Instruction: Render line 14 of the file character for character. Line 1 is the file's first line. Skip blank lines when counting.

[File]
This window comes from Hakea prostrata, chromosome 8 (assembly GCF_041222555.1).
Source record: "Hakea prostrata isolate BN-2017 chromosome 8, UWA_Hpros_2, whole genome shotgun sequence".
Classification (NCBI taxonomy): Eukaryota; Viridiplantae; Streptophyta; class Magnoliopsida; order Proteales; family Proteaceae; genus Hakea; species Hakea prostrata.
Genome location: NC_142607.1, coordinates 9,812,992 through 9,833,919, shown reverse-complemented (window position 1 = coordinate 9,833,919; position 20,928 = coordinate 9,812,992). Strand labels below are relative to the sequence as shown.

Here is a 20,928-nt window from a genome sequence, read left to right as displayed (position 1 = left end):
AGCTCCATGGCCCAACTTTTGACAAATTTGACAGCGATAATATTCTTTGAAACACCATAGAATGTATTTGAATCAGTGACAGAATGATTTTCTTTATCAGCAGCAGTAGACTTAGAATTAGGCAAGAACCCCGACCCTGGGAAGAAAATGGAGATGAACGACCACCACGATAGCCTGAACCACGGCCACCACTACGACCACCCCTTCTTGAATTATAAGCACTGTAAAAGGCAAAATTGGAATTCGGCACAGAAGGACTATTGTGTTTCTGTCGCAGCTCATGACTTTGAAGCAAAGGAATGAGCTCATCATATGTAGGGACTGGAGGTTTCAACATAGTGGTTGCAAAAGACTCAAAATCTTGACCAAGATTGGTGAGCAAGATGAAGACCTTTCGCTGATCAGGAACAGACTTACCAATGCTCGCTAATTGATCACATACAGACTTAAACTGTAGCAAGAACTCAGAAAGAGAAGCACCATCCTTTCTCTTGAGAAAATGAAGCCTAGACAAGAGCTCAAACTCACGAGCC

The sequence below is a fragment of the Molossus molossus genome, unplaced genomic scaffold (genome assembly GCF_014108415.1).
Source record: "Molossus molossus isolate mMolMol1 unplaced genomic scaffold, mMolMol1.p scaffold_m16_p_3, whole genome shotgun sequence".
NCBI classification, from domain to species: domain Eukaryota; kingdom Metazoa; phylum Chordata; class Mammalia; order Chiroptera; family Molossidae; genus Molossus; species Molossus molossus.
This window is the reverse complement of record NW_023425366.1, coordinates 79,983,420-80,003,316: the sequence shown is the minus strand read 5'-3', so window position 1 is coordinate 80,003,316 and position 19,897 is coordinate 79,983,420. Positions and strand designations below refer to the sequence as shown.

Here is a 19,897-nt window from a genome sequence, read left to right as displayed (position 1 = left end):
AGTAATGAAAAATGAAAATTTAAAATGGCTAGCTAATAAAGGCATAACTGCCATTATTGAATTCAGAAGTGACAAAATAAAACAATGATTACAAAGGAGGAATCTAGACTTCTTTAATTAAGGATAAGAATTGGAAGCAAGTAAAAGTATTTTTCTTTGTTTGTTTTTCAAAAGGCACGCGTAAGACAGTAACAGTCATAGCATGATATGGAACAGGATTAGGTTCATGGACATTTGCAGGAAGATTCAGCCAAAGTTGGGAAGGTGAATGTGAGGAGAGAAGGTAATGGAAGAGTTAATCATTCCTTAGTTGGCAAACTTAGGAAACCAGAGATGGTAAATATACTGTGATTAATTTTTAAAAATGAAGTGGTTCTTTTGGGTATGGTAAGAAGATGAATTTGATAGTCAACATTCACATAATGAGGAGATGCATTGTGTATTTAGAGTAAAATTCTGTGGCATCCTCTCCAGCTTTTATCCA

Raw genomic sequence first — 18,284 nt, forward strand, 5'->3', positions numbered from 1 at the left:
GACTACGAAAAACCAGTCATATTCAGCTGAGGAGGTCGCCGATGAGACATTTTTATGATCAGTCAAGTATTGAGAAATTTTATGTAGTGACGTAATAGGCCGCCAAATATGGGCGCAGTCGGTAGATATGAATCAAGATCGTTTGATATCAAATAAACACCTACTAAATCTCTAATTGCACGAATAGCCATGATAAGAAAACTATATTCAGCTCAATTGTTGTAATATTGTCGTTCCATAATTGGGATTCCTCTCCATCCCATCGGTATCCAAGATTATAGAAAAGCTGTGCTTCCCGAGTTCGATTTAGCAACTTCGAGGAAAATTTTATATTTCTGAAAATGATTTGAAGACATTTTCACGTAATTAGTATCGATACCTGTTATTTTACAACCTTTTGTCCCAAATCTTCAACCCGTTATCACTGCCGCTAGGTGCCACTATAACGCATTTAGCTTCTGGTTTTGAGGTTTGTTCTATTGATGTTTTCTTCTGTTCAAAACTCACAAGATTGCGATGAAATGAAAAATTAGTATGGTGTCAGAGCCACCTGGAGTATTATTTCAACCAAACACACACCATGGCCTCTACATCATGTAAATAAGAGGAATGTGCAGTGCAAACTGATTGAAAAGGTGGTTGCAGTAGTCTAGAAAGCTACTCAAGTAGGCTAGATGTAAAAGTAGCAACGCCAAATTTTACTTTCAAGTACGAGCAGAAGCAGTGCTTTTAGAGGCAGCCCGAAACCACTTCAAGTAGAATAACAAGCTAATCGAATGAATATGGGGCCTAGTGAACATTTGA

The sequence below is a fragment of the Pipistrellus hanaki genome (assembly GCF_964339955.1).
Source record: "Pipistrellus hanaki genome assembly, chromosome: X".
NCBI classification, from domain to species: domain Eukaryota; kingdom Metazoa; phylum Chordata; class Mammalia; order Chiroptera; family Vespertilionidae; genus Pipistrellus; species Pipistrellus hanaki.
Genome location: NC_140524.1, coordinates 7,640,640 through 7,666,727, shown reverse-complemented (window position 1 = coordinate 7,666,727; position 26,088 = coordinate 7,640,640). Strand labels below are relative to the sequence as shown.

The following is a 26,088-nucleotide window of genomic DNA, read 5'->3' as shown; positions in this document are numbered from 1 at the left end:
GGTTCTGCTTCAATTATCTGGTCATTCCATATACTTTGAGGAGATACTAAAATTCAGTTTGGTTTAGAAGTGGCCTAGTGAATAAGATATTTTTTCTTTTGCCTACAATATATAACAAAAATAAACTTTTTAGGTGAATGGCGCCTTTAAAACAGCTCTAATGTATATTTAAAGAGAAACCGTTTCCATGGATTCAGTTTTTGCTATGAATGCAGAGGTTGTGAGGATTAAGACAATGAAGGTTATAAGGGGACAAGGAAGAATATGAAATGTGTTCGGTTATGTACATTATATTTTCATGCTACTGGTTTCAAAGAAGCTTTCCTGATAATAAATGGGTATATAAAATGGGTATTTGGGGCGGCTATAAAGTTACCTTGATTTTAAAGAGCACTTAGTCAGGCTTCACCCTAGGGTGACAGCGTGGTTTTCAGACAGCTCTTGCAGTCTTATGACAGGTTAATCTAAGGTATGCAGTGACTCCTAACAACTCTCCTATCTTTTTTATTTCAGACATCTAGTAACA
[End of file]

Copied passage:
GACTACGAAAAACCAGTCATATTCAGCTGAGGAGGTCGCCGATGAGACATTTTTATGATCAGTCAAGTATTGAGAAATTTTATGTAGTGACGTAATAGGCCGCCAAATATGGGCGCAGTCGGTAGATATGAATCAAGATCGTTTGATATCAAATAAACACCTACTAAATCTCTAATTGCACGAATAGCCATGATAAGAAAACTATATTCAGCTCAATTGTTGTAATATTGTCGTTCCATAATTGGGATTCCTCTCCATCCCATCGGTATCCAAGATTATAGAAAAGCTGTGCTTCCCGAGTTCGATTTAGCAACTTCGAGGAAAATTTTATATTTCTGAAAATGATTTGAAGACATTTTCACGTAATTAGTATCGATACCTGTTATTTTACAACCTTTTGTCCCAAATCTTCAACCCGTTATCACTGCCGCTAGGTGCCACTATAACGCATTTAGCTTCTGGTTTTGAGGTTTGTTCTATTGATGTTTTCTTCTGTTCAAAACTCACAAGATTGCGATGAAATGAAAAATTAGTATGGTGTCAGAGCCACCTGGAGTATTATTTCAACCAAACACACACCATGGCCTCTACATCATGTAAATAAGAGGAATGTGCAGTGCAAACTGATTGAAAAGGTGGTTGCAGTAGTCTAGAAAGCTACTCAAGTAGGCTAGATGTAAAAGTAGCAACGCCAAATTTTACTTTCAAGTACGAGCAGAAGCAGTGCTTTTAGAGGCAGCCCGAAACCACTTCAAGTAGAATAACAAGCTAATCGAATGAATATGGGGCCTAGTGAACATTTGA